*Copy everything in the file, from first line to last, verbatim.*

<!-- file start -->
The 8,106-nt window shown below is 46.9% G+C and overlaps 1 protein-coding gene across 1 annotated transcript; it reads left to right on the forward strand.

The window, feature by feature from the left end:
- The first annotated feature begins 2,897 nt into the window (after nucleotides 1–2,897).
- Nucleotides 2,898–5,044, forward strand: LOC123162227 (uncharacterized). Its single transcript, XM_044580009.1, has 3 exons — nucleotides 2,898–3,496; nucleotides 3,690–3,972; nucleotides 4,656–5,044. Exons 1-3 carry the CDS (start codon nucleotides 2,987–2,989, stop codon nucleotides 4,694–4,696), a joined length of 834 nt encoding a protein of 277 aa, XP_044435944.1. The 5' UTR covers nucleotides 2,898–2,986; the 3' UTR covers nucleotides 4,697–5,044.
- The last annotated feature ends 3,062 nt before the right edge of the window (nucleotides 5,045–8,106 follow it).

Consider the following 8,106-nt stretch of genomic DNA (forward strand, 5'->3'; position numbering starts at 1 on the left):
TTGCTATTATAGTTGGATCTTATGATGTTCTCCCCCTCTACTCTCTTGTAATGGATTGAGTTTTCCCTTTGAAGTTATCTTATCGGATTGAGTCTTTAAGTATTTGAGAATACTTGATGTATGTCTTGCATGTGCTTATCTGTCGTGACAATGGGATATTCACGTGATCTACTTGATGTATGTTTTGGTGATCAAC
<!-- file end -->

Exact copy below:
The 8,106-nt window shown below is 46.9% G+C and overlaps 1 protein-coding gene across 1 annotated transcript; it reads left to right on the forward strand.

The window, feature by feature from the left end:
- The first annotated feature begins 2,897 nt into the window (after nucleotides 1–2,897).
- Nucleotides 2,898–5,044, forward strand: LOC123162227 (uncharacterized). Its single transcript, XM_044580009.1, has 3 exons — nucleotides 2,898–3,496; nucleotides 3,690–3,972; nucleotides 4,656–5,044. Exons 1-3 carry the CDS (start codon nucleotides 2,987–2,989, stop codon nucleotides 4,694–4,696), a joined length of 834 nt encoding a protein of 277 aa, XP_044435944.1. The 5' UTR covers nucleotides 2,898–2,986; the 3' UTR covers nucleotides 4,697–5,044.
- The last annotated feature ends 3,062 nt before the right edge of the window (nucleotides 5,045–8,106 follow it).

Consider the following 8,106-nt stretch of genomic DNA (forward strand, 5'->3'; position numbering starts at 1 on the left):
TTGCTATTATAGTTGGATCTTATGATGTTCTCCCCCTCTACTCTCTTGTAATGGATTGAGTTTTCCCTTTGAAGTTATCTTATCGGATTGAGTCTTTAAGTATTTGAGAATACTTGATGTATGTCTTGCATGTGCTTATCTGTCGTGACAATGGGATATTCACGTGATCTACTTGATGTATGTTTTGGTGATCAAC